NASA’s Curiosity rover has analyzed Martian soil for the first time and has found some organic chemicals essential to support life.
On Monday, NASA announced the finding of the robot’s onboard chemical laboratory, which had sampled a scoop of dirt from the surface of the planet Mars.
The sample hinted at the existence of water and a mix of chemicals on Mars; however, scientists say a complex carbon-based molecule is essential for life.
The findings verify the results from NASA’s previous spacecraft, the Phoenix Lander, which in 2008 also found water, sulfur, and the highly reactive salt called perchlorate.
Mission scientist Paul Mahaffy was not surprised by Curiosity’s findings. Mahaffy, who is in charge of the chemistry experiments at NASA’s Goddard Space Flight Center, said the sample had “been exposed to the harsh Martian environment” and radiation from space that destroys carbon evidence.
Scientists say the $2.5 million robot’s upcoming exploration of Mount Sharp will be the best chance of finding complex carbon.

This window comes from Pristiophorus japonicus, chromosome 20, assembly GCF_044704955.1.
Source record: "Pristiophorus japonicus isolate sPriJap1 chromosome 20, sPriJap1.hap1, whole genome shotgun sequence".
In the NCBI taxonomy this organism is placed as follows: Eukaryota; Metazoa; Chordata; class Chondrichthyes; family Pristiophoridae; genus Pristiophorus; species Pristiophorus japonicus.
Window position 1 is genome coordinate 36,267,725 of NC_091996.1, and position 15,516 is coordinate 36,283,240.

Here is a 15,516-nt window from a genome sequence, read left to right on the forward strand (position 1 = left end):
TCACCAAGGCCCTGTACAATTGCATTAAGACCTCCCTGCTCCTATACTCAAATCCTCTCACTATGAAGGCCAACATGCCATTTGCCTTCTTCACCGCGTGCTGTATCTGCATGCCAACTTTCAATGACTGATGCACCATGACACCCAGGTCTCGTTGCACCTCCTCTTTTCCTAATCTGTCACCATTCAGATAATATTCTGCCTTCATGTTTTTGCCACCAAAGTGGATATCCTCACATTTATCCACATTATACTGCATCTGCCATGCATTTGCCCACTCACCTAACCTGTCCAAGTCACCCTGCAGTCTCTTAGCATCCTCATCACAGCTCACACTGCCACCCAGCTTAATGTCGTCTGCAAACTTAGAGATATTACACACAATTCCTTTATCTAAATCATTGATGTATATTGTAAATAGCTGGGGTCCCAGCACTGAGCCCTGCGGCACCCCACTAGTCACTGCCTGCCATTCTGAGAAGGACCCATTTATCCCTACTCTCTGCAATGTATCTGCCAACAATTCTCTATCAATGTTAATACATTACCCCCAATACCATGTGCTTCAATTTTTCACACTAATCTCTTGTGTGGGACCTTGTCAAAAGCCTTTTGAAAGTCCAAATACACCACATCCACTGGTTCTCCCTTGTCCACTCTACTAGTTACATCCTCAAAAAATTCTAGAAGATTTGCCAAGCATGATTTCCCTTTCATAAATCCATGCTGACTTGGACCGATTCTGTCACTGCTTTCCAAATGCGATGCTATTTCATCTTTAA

Space pictures of the three-mile high mountain, which is slightly smaller than Earth’s third highest peak, show layers at the base.
“The ancient layered terrain at the base” has a high potential for carbon samples, University of Arizona senior research scientist Peter Smith said. However, any promising samples from that region will have to wait until early next year.
- NASA’s humanoid robot put to the test for ultimate Mars challenge
- US Debt Decreased by $68 Billion Since Trump Inauguration
- New Experiment Suggests Humans Can Grow Potatoes on Mars
- Germany Taking WikiLeaks Information on CIA Surveillance "Very Seriously"
- Perfect Black cube floating over USA's top-secret base caught on Camera